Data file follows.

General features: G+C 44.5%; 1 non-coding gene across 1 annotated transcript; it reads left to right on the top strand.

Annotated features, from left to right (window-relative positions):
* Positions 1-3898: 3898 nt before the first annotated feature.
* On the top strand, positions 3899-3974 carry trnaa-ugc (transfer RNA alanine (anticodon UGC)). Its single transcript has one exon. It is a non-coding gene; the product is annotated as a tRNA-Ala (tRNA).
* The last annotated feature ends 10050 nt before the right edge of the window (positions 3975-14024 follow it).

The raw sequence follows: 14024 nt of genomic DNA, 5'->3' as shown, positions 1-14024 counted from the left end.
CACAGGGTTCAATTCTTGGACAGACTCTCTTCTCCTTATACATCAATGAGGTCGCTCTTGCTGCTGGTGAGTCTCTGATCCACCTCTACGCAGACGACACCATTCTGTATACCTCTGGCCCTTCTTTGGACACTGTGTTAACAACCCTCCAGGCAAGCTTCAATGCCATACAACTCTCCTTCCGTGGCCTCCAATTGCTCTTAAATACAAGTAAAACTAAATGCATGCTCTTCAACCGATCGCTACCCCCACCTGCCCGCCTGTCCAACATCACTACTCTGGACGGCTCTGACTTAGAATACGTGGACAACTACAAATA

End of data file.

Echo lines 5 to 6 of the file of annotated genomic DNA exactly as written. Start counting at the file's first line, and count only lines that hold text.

* The last annotated feature ends 10050 nt before the right edge of the window (positions 3975-14024 follow it).

The raw sequence follows: 14024 nt of genomic DNA, 5'->3' as shown, positions 1-14024 counted from the left end.